Warren, Dem 2020 hopefuls make their pitch at Philly’s Netroots Nation
U.S. Sen. Elizabeth Warren. D-Mass., on stage at the 2019 NetRoots Nation convention in Philadelphia (Capital-Star photo by Nick Field)
Progressives converging on Philadelphia for this year’s Netroots Nation convention heard from a cross-section of the Democratic presidential primary pack during a Saturday forum that found the candidates agreeing on at least one thing: Each of them was best-suited to send President Donald Trump packing in 2020.
“He’s wrong, he’s arrogant, he’s inhumane and it’s why I’m gonna beat him at the ballot box,” U.S. Sen. Kirsten Gillibrand, D-N.Y., said of her fellow Empire State resident — and, it might be noted, constituent.
The New York Senator was the first of the quartet to take the stage and the forum began with a question about the Trump Administration immigration policies and controversy over the detention centers for undocumented migrants.
A pair of parents came out to advocate the closure of an undocumented immigrant detention center in Berks, a proposal Gillibrand said she supported while cradling their young baby.
Gillibrand also spoke passionately about problems like white privilege and climate change.
“I’m willing to lose my presidency for it,” she said of the effort to reduce global carbon emissions, she said, netting a respectful reception from the crowd in the Pennsylvania Convention Center.
Former U.S. Housing & Urban Development Secretary Julian Castro got a few more cheers as he emerged on stage and earned applause for his immigration response.
“Instead of breaking up families, we should break up ICE,” he declared.
After one attendee described her experiences after losing her job because of the Baby R’ Us bankruptcy, Castro responded that “I don’t believe that any bank or company in this country is too big to fail.”
Another audience question concerned the housing crisis, which the Secretary jumped to answer, proclaiming housing a human right.
Castro’s biggest applause line, however, came when he pledged to get rid of the Hyde Amendment. The 1976 legislation, which prevents federal funding from going to abortion services, is a hot issue in the campaign because of Joe Biden’s past support.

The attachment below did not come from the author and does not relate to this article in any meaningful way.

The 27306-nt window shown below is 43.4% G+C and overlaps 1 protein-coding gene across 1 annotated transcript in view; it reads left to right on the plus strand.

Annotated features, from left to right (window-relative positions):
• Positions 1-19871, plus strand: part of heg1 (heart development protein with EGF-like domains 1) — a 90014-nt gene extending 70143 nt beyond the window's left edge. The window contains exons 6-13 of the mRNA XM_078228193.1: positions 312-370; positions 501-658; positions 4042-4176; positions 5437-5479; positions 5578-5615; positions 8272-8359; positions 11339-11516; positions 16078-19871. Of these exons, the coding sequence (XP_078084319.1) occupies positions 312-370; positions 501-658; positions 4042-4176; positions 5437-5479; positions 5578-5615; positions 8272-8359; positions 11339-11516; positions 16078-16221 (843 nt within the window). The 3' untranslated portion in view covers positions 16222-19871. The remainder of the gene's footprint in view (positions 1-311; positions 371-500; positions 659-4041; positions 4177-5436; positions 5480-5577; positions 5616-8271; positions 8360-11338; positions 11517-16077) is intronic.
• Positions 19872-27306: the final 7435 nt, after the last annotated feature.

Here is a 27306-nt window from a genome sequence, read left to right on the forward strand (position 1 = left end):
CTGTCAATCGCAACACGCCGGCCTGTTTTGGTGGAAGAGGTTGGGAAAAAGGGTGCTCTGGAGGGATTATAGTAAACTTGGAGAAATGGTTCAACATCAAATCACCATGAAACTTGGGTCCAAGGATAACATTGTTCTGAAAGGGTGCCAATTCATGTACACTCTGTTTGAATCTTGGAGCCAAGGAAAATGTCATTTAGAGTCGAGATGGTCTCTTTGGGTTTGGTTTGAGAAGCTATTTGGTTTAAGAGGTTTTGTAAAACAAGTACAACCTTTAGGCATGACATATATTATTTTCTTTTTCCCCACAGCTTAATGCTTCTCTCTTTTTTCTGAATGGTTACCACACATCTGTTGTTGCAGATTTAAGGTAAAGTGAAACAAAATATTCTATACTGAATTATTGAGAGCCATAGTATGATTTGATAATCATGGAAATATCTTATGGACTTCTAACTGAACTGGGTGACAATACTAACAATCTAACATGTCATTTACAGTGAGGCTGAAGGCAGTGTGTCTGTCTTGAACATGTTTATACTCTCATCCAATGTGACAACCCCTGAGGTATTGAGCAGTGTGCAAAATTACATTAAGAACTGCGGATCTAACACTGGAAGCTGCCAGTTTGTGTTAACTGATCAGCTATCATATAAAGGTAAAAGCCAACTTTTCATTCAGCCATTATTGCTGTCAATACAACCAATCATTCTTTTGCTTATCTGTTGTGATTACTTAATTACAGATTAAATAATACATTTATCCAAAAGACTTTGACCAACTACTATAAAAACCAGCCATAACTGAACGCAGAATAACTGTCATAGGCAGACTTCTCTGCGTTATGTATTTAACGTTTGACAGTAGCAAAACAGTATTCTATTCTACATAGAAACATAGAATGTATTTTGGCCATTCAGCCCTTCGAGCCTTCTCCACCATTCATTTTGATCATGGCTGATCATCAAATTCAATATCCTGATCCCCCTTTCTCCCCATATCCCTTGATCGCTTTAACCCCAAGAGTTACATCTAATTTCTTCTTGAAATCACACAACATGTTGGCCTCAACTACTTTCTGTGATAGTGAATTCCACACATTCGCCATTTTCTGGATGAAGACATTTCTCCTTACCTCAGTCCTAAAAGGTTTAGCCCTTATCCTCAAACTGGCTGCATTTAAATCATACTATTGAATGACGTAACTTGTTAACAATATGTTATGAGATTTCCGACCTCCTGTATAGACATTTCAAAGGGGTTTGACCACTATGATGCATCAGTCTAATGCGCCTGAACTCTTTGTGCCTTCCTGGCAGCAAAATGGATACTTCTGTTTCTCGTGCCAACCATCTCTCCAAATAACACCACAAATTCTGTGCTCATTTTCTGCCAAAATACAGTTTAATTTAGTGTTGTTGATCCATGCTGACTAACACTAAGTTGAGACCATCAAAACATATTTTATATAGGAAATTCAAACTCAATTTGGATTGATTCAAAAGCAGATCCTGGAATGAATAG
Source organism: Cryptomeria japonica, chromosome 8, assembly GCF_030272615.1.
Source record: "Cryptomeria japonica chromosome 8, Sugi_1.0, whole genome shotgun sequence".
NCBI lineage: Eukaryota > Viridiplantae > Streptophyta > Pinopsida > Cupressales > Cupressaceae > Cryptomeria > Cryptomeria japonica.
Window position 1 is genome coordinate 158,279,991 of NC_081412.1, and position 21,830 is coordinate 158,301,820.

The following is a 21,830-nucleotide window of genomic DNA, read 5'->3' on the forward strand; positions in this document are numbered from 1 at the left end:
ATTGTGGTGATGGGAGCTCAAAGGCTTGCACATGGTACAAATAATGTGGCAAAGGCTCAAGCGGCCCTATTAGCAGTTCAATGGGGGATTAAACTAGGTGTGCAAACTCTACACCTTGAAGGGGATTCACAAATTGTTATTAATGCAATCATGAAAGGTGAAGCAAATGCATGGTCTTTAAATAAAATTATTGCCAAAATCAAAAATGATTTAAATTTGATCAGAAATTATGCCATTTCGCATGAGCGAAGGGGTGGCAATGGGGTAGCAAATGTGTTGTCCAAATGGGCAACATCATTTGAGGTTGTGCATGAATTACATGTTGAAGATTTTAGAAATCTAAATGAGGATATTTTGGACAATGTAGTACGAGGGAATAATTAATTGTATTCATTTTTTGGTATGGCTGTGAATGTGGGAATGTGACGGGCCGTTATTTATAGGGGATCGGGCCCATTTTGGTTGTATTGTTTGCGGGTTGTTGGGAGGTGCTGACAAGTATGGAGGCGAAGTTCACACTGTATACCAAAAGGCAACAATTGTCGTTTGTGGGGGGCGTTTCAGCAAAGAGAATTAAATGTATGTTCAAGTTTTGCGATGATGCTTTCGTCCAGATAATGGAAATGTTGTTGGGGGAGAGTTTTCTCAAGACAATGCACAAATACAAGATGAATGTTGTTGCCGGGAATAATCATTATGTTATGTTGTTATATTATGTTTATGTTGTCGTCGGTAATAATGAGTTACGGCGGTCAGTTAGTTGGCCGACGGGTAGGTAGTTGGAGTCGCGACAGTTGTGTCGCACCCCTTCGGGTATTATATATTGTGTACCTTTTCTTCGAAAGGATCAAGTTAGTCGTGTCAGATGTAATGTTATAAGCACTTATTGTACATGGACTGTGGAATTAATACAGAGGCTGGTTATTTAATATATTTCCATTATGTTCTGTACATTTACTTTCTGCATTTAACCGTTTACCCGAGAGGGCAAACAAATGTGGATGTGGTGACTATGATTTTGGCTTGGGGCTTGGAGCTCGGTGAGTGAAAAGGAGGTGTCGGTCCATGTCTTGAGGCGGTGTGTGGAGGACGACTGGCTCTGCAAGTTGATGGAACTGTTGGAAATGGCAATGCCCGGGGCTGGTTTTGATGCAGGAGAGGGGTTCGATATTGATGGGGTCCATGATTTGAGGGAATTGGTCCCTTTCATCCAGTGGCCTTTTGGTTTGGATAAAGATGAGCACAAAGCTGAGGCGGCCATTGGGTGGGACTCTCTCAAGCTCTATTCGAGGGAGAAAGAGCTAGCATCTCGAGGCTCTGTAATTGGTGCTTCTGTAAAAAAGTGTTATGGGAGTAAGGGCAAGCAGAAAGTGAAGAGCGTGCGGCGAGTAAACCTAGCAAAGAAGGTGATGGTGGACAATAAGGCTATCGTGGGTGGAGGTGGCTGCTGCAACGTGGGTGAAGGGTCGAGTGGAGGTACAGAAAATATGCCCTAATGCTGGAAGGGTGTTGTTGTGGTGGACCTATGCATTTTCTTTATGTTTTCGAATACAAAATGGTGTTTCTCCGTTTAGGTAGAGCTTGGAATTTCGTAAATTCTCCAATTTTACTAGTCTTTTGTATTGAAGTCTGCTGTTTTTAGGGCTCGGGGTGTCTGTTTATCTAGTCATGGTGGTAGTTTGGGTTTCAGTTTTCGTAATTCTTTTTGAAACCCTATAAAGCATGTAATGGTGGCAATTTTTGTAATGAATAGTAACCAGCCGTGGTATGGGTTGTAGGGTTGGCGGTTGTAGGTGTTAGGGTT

U.S. Sen. Elizabeth Warren, of Massachusetts, appeared to be the most electrifying candidate to take the stage. Her emergence prompted “Warren! Warren!” chants and it was clear she was the crowd favorite.
Warren was loose on stage, cracking jokes and responding to prompts from the audience. The moderators noted this was her seventh appearance at the yearly convention and numerous spectators carried her campaign signs.
That raucous atmosphere occasionally back-fired, though, as when seven crowd members unfurled a giant sign and started shouting at Warren to pledge to legalize the 11 million undocumented immigrants in the country.
Later a smaller group shouted for her to address foreign policy. Coincidentally, the first outburst occurred immediately to my right and the second just a little farther to my left (lucky me).
Despite all that, it was definitely a pro-Warren crowd. One person, who I’m pretty sure was also one of the voices shouting for foreign policy questions, declared “I want to be you when I grow up.”
All the while, Warren hit on her core themes.
Cash bail was denounced as “a system that tilts in favor of a few and against the many.” She pledged to “break up big tech” and touted her wealth tax proposal.
She was especially animated over the detention centers, growing emotional when describing the young girls who were being held in cages and denouncing the physical and sexual abuse that has gone unpunished.
“Donald Trump may be willing to look the other way, but President Elizabeth Warren won’t look the other way,” she promised to the loudest applause of the event before concluding on her familiar fighting theme: “At the end of the day, you don’t get what you don’t fight for.”
Washington Gov. Jay Inslee, who took the stage after Warren, faced a noticeably thinner crowd as audience members headed for the exits to get a glimpse — or a selfie — with the Bay State pol. Inslee soldiered on, pledging to protect reproductive rights and abolish the filibuster.
When asked about how Donald Trump had alienated our allies and hurt the image of the U.S. abroad, Inslee rejected Trump’s harsh policies and spoke of the need instead for more caring and kindness.
“That’s why my first act will be to ask Megan Rapinoe to be my Secretary of State,” he jokingly pledged.
Unfortunately for him, by that time the group demanding more foreign policy discussion had already left.
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